Christopher Nolan’s Interstellar is one of those films I wish I could have seen three times before I wrote my review. As it is I only had a few hours to process the (insanely mind-bending) film before I had to turn in my review for Christianity Today. Because of that I want to share a few further thoughts I’ve been mulling over in the week since I’ve seen the film:

I’m generally happy with the review I wrote and stand by my arguments about the film’s “secular, yet curiously devout vision of the cosmos.” Also at CT, Alissa offered a different view, suggesting a reading of the film as fundamentally religious. While I agree that the film asks metaphysical questions and looks and feels religious (it “feels a bit like a three-hour church service set in the cathedral of space,” I wrote) I can’t get past the film’s insistent refusal to allow for anything supernatural. I read the film that way in part because of Nolan’s whole body of work. He goes out of his way in his films to strip away the supernatural and ground things painstakingly in the natural. Take the Dark Knight films: One of the most distinctive aspects of them, relative to the superhero genre as a whole, is how de-mystified and stripped of the “super” they are. Or take The Prestige. It’s a film about magic that feels supernatural but, in the end, is explained with the natural (I hope that’s not a spoiler!)Or consider Inception, which feels like there must be something otherworldly or surreal about it, right? But no, it’s all explainable because of psychology and science.

Of course this is not to suggest that these are bad films. On the contrary; they are wonderful and awe-inspiring films. I totally agree with Alissa that science does not negate mystery and that “just because we understand a mystery doesn’t make it less worthy of marvel.” But I do think awe/marvel/wonder takes on a different meaning and posture in the context of a strictly material universe (the awe is directed to the object/phenomena itself, or the science which understands it) than it does in the context of a God-created universe (the awe-inspiring object/phenomena points beyond itself, to the divine).

I suspect Christopher Nolan is inspired by Arthur C. Clarke, author of 2001: A Space Odyssey (clearly a major influence on Interstellar), who famously said that “Any sufficiently advanced technology is indistinguishable from magic.” That is to say, what appears magical or supernatural to us is probably just science we haven’t yet understood completely. Everything can ultimately be explained. Certainly this is the concept put forth in Interstellar that makes sense of the movie’s “ghosts” and other phantasmagoric mysteries. If you think about it, cinema is the perfect medium for someone who ascribes to the Clarke mantra. Movie-making is essentially making magic via technology. Certainly Nolan excels at this, as his films do a tremendous job giving the illusion of “magic” by exploiting the technologies of the medium.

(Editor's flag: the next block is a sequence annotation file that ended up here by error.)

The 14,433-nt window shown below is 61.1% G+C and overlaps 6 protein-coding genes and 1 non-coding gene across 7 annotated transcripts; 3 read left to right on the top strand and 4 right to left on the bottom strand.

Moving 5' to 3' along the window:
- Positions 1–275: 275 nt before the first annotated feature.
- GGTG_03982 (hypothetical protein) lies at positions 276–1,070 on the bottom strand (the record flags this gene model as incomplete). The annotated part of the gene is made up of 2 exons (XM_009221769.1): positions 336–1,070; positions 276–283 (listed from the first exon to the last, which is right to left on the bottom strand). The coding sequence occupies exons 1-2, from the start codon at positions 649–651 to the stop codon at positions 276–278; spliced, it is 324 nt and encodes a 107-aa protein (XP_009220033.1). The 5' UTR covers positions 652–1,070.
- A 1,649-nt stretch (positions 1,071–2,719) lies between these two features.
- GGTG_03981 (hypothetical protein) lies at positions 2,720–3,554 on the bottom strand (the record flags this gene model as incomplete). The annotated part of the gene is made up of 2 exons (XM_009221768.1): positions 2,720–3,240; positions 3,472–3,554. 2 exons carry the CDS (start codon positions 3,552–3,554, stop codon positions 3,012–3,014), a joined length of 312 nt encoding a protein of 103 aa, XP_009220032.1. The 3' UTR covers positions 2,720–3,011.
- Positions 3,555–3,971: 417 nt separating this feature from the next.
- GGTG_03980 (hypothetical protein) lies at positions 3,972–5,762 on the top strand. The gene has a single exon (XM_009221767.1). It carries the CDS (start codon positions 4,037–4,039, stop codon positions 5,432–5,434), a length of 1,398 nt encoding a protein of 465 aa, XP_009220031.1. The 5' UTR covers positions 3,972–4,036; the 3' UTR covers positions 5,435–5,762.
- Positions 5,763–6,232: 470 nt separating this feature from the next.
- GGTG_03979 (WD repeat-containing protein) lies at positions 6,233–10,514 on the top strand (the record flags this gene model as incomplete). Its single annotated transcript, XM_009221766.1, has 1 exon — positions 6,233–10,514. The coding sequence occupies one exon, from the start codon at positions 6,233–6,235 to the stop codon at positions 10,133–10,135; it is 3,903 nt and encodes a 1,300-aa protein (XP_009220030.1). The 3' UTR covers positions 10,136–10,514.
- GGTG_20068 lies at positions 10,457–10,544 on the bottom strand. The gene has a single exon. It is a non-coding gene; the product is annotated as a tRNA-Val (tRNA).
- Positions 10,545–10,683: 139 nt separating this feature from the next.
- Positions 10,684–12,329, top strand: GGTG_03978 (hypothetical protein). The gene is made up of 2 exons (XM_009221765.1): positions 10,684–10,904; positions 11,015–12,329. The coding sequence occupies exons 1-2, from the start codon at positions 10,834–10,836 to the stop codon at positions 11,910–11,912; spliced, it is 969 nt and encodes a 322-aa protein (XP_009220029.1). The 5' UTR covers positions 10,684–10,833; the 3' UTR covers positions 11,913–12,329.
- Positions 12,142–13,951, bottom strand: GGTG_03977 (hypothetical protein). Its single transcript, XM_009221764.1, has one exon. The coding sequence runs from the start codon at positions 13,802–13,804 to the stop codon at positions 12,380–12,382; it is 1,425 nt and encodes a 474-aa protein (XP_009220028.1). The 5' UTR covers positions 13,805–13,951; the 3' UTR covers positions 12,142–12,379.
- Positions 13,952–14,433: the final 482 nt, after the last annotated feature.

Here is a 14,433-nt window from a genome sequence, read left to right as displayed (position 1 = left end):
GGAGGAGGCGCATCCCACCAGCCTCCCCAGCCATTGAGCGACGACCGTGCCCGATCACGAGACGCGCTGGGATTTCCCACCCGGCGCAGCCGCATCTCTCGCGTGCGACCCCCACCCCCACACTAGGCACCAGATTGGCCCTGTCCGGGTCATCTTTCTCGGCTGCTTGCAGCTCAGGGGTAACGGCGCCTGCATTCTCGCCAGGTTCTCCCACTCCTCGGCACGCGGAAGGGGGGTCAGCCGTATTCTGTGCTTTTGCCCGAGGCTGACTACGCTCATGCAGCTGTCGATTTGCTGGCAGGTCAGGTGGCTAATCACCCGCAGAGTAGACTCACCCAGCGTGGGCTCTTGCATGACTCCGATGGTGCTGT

A few other random reflections on the film:

  • I still think one of the film’s most powerful themes is survival–that mankind’s instincts to survive make almost anything possible. The “rage against the dying of the light” idea (Dylan Thomas) reminded me of other recent “fighting to the last breath” movies I love, like last year’s All is Lost or 2006’s United 93. It also struck me as a powerful contrast to the Brittany Maynard “die with dignity” story which has grabbed headlines in recent weeks. Watching humans do literally anything to survive (because it’s their inborn instinct), even when the prognosis is hopeless, is so much more compelling than applauding the premature ending of a life.
  • The more I consider Nolan and his body of work the more I think about Nolan’s decidedly British gaze. What I mean is this: There’s a meticulous perfectionism and yet coldness to his filmmaking. There’s an appreciation for artistry and beauty, yet an avoidance of religion and God (intentionally) and a discomfort with touchy feely emotions (unintentionally?). This is very British. Britain today is thoroughly post-Christian and yet unavoidably informed by its Christian heritage (especially aesthetically and narratively). The British gaze today is (for the most part) coldly rational, yet bound by an optimism and moral compass that comes from the vestiges of Christendom. In this way I think Interstellar is a very British film.

Whiplash

whiplash

Whiplash is a great new film about jazz starring Miles Teller and J.K. Simmons. If you’ve ever played an instrument, pursued anything creative with a passion, or even if you just like jazz, you should see this film. Here’s an excerpt from my review for Christianity Today:

One of the things Whiplash is about is the necessity of discipline and accountability in a world where kids grow up—emboldened by shelves of participation trophies and constant “you can do anything!” pats on the back—thinking world-changing greatness is just a Kickstarter campaign awayIt’s a world where many aspiring artists, including many Christians, skip that whole “tireless, decades-long training to master the craft” part, jumping straight to making the “masterpiece” that they are then surprised to see get trashed by the critics.

No, in order to be a legend, in order to make a difference as an artist, one must accept the indispensability of mastering technique. In order to be a good improviser, one must first excel within limits. Prior to “breaking the rules” in a brilliant and influential way, artists must study the greats and be great. Before Jackson Pollock was in a position to convince anyone of the excellence of his abstract expressionism, he had to first train in representational technique (he did in part under Thomas Hart Benton). Terrence Malick could have never made a formally bonkers film like To the Wonder had he not first established his credibility with more traditional fare like Badlands.